Company Commercial Law

Data Protection & GDPR

Ensure compliance with the law relating to control and processing of data.
When entering into any commercial contract, businesses should ensure that the relevant data protection aspects are addressed.

Why seek legal advice

All businesses must deal with personal data in accordance with the law. When entering into any commercial contract, businesses should ensure that the relevant data protection aspects are addressed. The obligations of your business may differ depending on the circumstances of the data subject.

Our data protection experts can help.

 

  • Advice on contracts involving data sharing
  • Assistance with mitigating compliance issues
  • Advice on acquisition/use of data
  • Advice on data retention period
  • Advice on your rights to your data
  • Clarity on obligations of data controller
Data protection solicitor
Dispute resolution lawyer

Why choose HK Law?

The team at HK Law has considerable experience in dealing with data protection and compliance issues. We can advise businesses on the data protection issues arising from the processing of data by external IT providers.

Cross-border contracts present particular issues for businesses.  Outsourcing to data processors in various territories present different issues.

  • We make the technical issues understandable.
  • We address the contractual issues in a way that balances the needs of the business with the regulatory obligations of the parties.
  • We advise on the differences between UKGDPR and the data protection obligations of overseas data processors.
  • When buying and selling businesses and shares, any issues concerning the relevant data protection regimes are identified early to speed the due diligence process.
  • We advise businesses faced with subject access requests.
  • We frequently advise on how to deal with an unplanned disclosure of data.
Martin Varley HK Law

Your questions answered

Martin Varley – Partner, Corporate & Commercial Law Team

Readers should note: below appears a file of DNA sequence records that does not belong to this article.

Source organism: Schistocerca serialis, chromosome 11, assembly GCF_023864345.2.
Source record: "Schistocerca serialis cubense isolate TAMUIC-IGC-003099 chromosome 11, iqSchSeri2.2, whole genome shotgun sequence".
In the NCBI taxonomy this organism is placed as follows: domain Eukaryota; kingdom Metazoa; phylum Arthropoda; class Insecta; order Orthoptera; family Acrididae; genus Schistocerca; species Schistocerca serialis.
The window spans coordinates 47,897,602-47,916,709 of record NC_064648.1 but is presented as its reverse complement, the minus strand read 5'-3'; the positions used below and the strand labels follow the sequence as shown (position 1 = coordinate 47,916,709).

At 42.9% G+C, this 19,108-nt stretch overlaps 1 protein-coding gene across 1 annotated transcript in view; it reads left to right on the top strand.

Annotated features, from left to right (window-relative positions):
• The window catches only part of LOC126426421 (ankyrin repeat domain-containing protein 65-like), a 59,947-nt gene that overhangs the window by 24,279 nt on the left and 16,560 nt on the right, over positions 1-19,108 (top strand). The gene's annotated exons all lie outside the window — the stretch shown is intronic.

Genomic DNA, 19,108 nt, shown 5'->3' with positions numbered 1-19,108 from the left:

• What sort of information is ‘data’ which is protected by law?
    Data is information that is stored in a way that it can be retrieved by the user. Data may be held in a system which is operated manually or electronically. Personal data is protected. “Personal data” is information which can be used to identify a living person. Where the identity of an individual is permanently removed, the data ceases to be personal data.
  • What is GDPR? Is it different from UKGDPR?
    UKGDPR is the UK version of the EU’s General Data Protection Regulations 2016. Since Brexit, UKGDPR has diverged from GDPR which applies in the rest of the European Union. For example, under UKGDPR, personal data cannot be exported out of the UK unless safeguards are in place. By contrast, GDPR allows data to be freely moved from one EU country to another.
  • What sort of personal data is protected?
    Personal data is any information which can be identified as relating to the data subject or which comments on them or their behaviour. So, for example, a postal or email address, date of birth, passport number, etc, or the transcript of a telephone conversation, are all personal date if they can be linked to a named individual.
  • What is pseudonymisation? How does that work?
    This is deleting the identity of an individual in the data. This can be replaced with, say, a number, so that the data subject cannot be identified. Only keep personal data when absolutely necessary. In some cases, it is possible to identify the data subject using information which ought to be kept separately.
  • What is a subject access request (SAR) and how is a SAR made?
    A SAR is a request made by or on behalf of an individual for information about which they are entitled to ask. A SAR does not have to be in writing. It can be in any form. The Information Commissioner’s Office (ICO) suggests that a post on social media might be a credible SAR. A SAR must be responded to as soon as practicable and within one month, unless the request is complex.
  • What rights does a data subject have?
    In relation to their personal data, every individual has rights: * to be informed about its use; * of access; * to rectification; * to erasure or to restrict processing; and * not to be subject to automated decision-making. This is a complicated area. There are often claims concerning the lawfulness of retention and processing of data. We can provide advice to help you avoid breaches.
  • What is a data breach and what does one do about it?
    A data breach is the accidental or unlawful destruction, loss, alteration, unauthorised disclosure of, or access to, personal data. If the breach is likely to adversely affect a data subject’s rights and freedoms, the subject must be informed without undue delay. The breach must also be reported to the ICO within 72 hours. We are often the first call the client makes in such circumstances.
  • How would I know that a breach has taken place?
    All employees should be aware of, and be ready to trigger, systems and controls if a data breach occurs. Adopting a ‘no blame culture’ is key. Businesses should promote a willingness to self-report seemingly trivial incidents to build confidence in those systems and controls. We can help you formulate a plan ready for implementation in case a data breach occurs.

By Darren Francis, Associate Solicitor

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